Florida seminar delivers message to foreign-born vets
Attorney Elizabeth Ricci (second from right) and her client Mario Hernandez (second from left) with members of Project Vet Relief after Ricci's naturalization and citizenship seminar at the Department of Florida's convention.

Florida seminar delivers message to foreign-born vets

Appearing at the Department of Florida's convention, immigration attorney Elizabeth Ricci had a message for the state's foreign-born veterans and non-native veterans everywhere: make sure you are actually a U.S. citizen.

Ricci hosted an immigration and naturalization seminar last week at the Renaissance Sea World Hotel in Orlando as part of the department's annual convention. Her goal in hosting the seminar, she says, was to dispel several common myths about U.S. military service as it relates to non-citizens. It's essential, she says, that non-citizen veterans realize that military service does not confer citizenship, and that those who don't have evidence of their citizenship likely aren't citizens.

"If there is a foreign-born vet out there who does not have a naturalization certificate or a U.S. passport, the reason they don’t is because they are probably not a U.S. citizen," she said.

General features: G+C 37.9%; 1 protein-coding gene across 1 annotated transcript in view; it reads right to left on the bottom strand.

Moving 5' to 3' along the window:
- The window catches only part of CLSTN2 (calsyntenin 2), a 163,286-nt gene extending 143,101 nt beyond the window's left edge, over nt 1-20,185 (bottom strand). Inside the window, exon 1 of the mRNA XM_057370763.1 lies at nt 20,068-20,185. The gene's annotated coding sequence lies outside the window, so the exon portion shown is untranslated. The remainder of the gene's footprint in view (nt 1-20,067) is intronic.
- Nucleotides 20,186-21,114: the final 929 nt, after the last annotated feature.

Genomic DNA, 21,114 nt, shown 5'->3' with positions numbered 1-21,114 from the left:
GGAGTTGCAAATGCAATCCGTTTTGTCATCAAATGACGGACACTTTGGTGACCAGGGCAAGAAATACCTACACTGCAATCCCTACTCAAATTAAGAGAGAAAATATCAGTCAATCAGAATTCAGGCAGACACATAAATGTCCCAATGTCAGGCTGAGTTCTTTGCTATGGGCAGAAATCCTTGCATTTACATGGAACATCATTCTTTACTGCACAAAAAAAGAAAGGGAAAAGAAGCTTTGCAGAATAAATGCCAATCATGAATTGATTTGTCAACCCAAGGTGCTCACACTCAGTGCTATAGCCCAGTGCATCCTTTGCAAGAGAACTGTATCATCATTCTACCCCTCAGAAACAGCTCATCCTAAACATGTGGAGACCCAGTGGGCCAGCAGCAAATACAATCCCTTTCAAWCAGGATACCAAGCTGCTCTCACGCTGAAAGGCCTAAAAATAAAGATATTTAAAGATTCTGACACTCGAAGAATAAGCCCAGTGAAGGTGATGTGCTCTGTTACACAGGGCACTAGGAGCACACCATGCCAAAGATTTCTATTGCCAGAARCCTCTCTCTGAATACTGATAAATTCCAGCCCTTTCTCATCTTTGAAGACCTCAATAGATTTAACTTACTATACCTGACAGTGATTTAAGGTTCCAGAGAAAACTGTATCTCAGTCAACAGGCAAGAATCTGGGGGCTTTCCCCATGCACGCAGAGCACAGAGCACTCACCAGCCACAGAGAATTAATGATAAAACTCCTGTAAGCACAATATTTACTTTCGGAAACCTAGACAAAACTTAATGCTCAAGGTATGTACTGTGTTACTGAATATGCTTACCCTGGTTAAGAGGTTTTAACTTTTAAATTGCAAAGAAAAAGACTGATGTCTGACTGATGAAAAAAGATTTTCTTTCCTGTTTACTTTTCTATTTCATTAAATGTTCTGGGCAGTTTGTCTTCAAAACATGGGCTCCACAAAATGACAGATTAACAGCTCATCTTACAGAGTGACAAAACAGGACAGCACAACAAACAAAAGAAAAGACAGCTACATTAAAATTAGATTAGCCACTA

Ricci, a Tallahassee, Fla.,-based attorney, has represented numerous foreign veterans, pro bono, who were drafted or enlisted in the military, only to find out years later - sometimes after distinguished military careers - that they never were naturalized as citizens.

One of them, Cuban-born Mario Hernandez, was present with her during the seminar. He shared his story of how, after serving in the U.S. Army and working for the federal government for 22 years, he learned that he had never become a U.S. citizen. He got the "surprise of a lifetime" when he was preparing to go on a vacation outside of the country and discovered he did not have a passport.

"For a lot of these guys, it usually surfaces when they are leaving the country to go on a cruise," Ricci said. "They realize they don't have a passport. And all of a sudden, it's the surprise of a lifetime: they aren't actually U.S. citizens."

Ricci said the other common misconception is that the filing fee for naturalization forms with United States Citizenship and Immigration Services is waived for only active-duty military, and not veterans.

"It's a $680 filing fee and that scares a lot of guys off because maybe they can't afford it or don't want to pay it," Ricci said. "The message is that there is no fee for veterans. It's the same as active-duty military."

Ricci's goal is to spread the message to as many foreign-born vets as possible. She says doing so is essential because representing yourself as a citizen can be considered a felony and a deportable offense.

“I have had several of these cases as one person in Tallahassee, and there are 640,000 foreign-born vets in the country today. There has to be more of them out there," she said.